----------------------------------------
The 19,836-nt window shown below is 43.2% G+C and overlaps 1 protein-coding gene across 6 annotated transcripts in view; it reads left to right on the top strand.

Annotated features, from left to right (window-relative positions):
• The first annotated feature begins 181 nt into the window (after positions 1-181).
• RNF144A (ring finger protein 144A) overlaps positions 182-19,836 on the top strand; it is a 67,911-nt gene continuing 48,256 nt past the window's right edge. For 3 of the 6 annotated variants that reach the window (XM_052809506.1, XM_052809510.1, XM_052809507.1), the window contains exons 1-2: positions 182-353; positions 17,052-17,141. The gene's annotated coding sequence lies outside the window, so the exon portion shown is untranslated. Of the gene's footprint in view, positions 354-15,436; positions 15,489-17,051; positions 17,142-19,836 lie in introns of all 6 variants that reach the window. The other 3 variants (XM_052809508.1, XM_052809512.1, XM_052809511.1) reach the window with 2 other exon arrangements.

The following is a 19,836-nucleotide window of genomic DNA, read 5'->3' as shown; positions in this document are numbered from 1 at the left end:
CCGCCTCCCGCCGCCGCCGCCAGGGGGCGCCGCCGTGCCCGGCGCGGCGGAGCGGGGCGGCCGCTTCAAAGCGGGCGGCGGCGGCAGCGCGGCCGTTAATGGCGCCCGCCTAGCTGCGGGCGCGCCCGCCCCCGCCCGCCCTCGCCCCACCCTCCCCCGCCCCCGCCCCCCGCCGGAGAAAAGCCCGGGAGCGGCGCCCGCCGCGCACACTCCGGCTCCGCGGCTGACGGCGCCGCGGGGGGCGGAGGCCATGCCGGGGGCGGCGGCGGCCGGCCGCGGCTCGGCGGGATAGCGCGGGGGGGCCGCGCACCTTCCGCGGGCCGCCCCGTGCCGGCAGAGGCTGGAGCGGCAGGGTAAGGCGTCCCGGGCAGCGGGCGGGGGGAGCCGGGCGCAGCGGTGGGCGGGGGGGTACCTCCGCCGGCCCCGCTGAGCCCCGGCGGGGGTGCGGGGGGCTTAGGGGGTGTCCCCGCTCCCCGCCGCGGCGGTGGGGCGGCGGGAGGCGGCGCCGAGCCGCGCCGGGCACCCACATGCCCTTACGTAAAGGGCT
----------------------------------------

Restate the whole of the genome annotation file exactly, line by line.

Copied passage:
The 19,836-nt window shown below is 43.2% G+C and overlaps 1 protein-coding gene across 6 annotated transcripts in view; it reads left to right on the top strand.

Annotated features, from left to right (window-relative positions):
• The first annotated feature begins 181 nt into the window (after positions 1-181).
• RNF144A (ring finger protein 144A) overlaps positions 182-19,836 on the top strand; it is a 67,911-nt gene continuing 48,256 nt past the window's right edge. For 3 of the 6 annotated variants that reach the window (XM_052809506.1, XM_052809510.1, XM_052809507.1), the window contains exons 1-2: positions 182-353; positions 17,052-17,141. The gene's annotated coding sequence lies outside the window, so the exon portion shown is untranslated. Of the gene's footprint in view, positions 354-15,436; positions 15,489-17,051; positions 17,142-19,836 lie in introns of all 6 variants that reach the window. The other 3 variants (XM_052809508.1, XM_052809512.1, XM_052809511.1) reach the window with 2 other exon arrangements.

The following is a 19,836-nucleotide window of genomic DNA, read 5'->3' as shown; positions in this document are numbered from 1 at the left end:
CCGCCTCCCGCCGCCGCCGCCAGGGGGCGCCGCCGTGCCCGGCGCGGCGGAGCGGGGCGGCCGCTTCAAAGCGGGCGGCGGCGGCAGCGCGGCCGTTAATGGCGCCCGCCTAGCTGCGGGCGCGCCCGCCCCCGCCCGCCCTCGCCCCACCCTCCCCCGCCCCCGCCCCCCGCCGGAGAAAAGCCCGGGAGCGGCGCCCGCCGCGCACACTCCGGCTCCGCGGCTGACGGCGCCGCGGGGGGCGGAGGCCATGCCGGGGGCGGCGGCGGCCGGCCGCGGCTCGGCGGGATAGCGCGGGGGGGCCGCGCACCTTCCGCGGGCCGCCCCGTGCCGGCAGAGGCTGGAGCGGCAGGGTAAGGCGTCCCGGGCAGCGGGCGGGGGGAGCCGGGCGCAGCGGTGGGCGGGGGGGTACCTCCGCCGGCCCCGCTGAGCCCCGGCGGGGGTGCGGGGGGCTTAGGGGGTGTCCCCGCTCCCCGCCGCGGCGGTGGGGCGGCGGGAGGCGGCGCCGAGCCGCGCCGGGCACCCACATGCCCTTACGTAAAGGGCT